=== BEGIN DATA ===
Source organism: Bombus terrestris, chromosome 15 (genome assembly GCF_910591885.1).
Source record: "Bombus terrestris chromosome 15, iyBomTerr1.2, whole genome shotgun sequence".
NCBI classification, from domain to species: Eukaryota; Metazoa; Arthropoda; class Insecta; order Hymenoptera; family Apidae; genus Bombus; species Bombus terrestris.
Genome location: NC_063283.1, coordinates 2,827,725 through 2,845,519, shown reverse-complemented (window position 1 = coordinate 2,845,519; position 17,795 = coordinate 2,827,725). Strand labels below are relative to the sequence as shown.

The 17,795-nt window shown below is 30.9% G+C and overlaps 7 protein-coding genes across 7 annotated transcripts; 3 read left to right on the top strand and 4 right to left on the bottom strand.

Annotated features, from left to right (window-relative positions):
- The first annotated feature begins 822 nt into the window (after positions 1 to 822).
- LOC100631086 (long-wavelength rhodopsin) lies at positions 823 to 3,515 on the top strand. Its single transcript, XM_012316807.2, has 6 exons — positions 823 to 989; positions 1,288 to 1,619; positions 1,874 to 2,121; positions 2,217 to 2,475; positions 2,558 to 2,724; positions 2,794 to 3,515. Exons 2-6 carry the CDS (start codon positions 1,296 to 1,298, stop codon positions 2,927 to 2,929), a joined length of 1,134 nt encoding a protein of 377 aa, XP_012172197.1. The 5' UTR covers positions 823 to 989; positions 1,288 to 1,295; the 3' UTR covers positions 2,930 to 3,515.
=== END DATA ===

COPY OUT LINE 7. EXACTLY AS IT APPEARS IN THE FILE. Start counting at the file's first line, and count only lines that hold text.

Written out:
- The first annotated feature begins 822 nt into the window (after positions 1 to 822).